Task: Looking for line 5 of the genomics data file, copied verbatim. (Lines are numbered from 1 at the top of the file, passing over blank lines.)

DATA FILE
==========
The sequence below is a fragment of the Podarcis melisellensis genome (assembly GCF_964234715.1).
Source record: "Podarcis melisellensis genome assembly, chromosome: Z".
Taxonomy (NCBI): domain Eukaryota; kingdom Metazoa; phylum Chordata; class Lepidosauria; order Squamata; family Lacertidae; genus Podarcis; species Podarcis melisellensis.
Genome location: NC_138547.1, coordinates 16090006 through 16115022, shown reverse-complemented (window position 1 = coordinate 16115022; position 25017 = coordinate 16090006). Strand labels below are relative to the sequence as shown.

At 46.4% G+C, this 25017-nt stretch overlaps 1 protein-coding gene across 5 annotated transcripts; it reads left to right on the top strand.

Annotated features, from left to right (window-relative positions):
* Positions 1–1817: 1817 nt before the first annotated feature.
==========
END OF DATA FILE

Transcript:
At 46.4% G+C, this 25017-nt stretch overlaps 1 protein-coding gene across 5 annotated transcripts; it reads left to right on the top strand.